A Concise Introduction to Role and Reference Grammar

Author:
Robert D. Van Valin, Jr.
Email:
vanvalin@buffalo.edu
Summary
This paper presents the basic concepts of Role and Reference Grammar [RRG], a theory of grammar which draws heavily on the analysis of non-lndo-European languages and which is concerned with the interaction of syntax, semantics and pragmatics in grammatical systems. RRG is a monostratal theory which posits a single syntactic representation for a sentence, which is linked directly to a semantic representation by means of a linking algorithm. The syntactic representation of clause structure in RRG is called the layered structure of the clause. It postulates that clauses are universally composed of a nucleus (which contains the predicating element), a core (which contains the nucleus and the arguments of the predicating element), and a periphery (which contains the temporal and locative modifiers of the core). Modifying each of the layers of the clause are what are called operators in RRG: they include grammatical categories like tense, aspect, modality, negation and illocutionary force. Complex sentences are composed of these units: nucleus + nucleus constitutes a nuclear juncture, core + core constitutes a core juncture, and clause + clause constitutes a clausal juncture. The units in a juncture may stand in one of three relationships to each other: coordination, subordination and cosubordination. There are thus nine abstract juncture-nexus types in universal grammar, and the juncture-nexus types occurring in a particular language may be realized by one or more formal construction types. The semantic representation of a sentence is built on an Aktionsart-based system of lexical decomposition; it is termed a logical structure [LS]. The semantic functions of arguments are defined in terms of LS-positions. Crucial to the theory is the notion of semantic macrorole; there are two, actor and undergoer. The macroroles and other arguments are linked to the syntax by the linking algorithm. RRG does not assume traditional grammatical relations; it recognizes only a single grammatical function, termed the privileged syntactic argument.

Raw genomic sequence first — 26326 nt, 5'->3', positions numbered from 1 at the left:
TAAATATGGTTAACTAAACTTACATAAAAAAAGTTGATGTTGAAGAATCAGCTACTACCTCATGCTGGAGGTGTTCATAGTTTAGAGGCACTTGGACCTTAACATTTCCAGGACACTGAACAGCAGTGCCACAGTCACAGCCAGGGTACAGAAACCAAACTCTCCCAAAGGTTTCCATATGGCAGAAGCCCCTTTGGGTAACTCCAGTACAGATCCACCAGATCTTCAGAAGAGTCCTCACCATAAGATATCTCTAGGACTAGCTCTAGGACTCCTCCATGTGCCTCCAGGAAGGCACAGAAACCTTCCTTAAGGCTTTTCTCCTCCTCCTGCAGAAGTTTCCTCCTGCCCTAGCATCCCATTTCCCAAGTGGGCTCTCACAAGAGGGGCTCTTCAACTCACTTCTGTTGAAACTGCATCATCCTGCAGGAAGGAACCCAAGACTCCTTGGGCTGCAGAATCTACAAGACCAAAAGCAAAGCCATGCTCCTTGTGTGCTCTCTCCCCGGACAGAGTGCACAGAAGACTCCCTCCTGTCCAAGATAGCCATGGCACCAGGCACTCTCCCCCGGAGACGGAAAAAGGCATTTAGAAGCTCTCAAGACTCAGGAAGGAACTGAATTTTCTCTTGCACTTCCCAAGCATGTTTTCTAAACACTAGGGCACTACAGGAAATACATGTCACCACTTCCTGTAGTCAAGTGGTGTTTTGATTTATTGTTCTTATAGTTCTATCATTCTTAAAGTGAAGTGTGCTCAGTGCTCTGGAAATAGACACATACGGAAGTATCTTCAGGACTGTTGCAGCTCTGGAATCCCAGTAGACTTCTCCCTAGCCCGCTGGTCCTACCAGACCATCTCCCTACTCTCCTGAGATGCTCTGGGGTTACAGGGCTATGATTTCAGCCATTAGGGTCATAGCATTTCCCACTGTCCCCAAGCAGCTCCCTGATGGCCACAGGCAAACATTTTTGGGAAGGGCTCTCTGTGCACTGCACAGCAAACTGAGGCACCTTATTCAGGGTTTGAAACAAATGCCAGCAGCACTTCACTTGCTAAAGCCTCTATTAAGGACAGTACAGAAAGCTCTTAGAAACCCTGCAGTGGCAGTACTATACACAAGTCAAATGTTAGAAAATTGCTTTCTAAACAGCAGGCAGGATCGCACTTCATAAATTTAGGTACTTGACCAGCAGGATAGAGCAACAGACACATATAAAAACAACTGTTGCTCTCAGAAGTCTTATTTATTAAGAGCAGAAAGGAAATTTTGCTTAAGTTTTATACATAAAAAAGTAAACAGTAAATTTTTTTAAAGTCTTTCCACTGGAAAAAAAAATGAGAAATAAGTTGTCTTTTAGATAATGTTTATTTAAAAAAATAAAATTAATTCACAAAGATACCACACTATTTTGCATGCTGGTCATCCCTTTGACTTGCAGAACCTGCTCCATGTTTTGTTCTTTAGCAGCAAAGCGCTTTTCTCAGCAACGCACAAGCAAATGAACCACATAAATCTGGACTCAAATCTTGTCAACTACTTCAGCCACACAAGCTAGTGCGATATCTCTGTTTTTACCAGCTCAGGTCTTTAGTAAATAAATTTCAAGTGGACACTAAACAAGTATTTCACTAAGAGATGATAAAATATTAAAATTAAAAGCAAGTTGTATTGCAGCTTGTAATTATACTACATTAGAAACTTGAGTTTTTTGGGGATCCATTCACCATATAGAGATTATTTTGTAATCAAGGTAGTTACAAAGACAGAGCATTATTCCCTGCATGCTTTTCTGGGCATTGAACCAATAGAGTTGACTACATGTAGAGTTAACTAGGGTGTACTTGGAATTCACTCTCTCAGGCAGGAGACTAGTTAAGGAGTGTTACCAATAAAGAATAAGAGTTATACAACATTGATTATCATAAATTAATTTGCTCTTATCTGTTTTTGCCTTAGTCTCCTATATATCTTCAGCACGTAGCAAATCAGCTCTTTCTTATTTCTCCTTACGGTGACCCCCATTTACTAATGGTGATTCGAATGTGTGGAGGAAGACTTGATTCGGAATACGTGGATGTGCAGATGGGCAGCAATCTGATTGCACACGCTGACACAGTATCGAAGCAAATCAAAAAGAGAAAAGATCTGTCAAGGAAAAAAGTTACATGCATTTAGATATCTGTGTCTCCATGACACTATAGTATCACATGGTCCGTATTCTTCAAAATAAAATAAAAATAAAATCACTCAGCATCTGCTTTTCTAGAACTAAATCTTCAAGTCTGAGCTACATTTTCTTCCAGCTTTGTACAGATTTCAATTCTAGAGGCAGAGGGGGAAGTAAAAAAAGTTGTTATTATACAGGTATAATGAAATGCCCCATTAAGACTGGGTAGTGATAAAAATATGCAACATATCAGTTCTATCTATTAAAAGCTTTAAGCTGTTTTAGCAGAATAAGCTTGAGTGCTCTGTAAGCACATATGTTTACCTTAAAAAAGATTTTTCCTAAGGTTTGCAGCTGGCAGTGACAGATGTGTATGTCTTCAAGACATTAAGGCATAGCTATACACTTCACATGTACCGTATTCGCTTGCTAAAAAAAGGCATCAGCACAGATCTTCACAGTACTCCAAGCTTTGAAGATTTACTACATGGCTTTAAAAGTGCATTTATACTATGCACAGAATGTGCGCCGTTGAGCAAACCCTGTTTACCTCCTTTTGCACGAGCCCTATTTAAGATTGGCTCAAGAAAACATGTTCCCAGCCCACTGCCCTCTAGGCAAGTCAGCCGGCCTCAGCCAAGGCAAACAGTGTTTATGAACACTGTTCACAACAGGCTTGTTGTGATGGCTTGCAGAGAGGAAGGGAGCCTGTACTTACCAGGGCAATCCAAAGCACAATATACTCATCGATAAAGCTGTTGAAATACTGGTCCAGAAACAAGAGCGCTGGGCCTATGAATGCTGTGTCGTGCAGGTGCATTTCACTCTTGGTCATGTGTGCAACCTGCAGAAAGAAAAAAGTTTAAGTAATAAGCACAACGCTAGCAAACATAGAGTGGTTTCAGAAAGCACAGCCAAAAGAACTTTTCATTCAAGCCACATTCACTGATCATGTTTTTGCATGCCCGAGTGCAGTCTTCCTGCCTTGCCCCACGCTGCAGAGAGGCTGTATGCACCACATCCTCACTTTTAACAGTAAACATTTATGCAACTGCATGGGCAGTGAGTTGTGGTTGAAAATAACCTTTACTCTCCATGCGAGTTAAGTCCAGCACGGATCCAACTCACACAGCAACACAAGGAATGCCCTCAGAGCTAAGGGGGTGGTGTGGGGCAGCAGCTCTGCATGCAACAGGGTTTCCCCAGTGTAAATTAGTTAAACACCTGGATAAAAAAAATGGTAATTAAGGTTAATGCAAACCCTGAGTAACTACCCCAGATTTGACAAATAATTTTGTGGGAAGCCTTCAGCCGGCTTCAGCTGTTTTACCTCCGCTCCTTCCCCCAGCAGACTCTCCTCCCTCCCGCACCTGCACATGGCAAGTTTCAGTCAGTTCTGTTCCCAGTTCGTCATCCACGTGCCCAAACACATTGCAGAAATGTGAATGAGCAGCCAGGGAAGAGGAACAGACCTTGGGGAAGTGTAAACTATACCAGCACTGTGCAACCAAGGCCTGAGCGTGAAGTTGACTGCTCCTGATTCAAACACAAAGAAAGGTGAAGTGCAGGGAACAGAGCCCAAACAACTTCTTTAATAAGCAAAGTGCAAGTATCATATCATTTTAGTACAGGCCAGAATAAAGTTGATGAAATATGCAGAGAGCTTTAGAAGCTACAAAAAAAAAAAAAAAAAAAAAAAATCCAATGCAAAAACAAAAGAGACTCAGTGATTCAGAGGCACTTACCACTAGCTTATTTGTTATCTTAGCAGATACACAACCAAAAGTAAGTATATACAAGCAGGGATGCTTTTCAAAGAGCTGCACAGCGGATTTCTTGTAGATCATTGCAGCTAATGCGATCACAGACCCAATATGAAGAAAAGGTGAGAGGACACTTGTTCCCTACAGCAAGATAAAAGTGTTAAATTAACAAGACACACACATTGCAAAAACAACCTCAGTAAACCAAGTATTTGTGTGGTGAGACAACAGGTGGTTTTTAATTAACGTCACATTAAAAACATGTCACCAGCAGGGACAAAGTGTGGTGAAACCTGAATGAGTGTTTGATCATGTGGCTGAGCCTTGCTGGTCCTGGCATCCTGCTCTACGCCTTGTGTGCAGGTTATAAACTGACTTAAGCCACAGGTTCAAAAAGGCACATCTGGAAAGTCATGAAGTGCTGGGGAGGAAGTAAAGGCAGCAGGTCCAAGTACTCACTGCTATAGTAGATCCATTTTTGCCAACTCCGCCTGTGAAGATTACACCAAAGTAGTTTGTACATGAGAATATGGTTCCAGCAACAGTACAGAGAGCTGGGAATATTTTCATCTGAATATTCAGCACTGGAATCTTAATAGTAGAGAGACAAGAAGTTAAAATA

Key words
syntactic theory; linking; lexical decomposition; macrorole; focus structure; language acquisition; clause linkage
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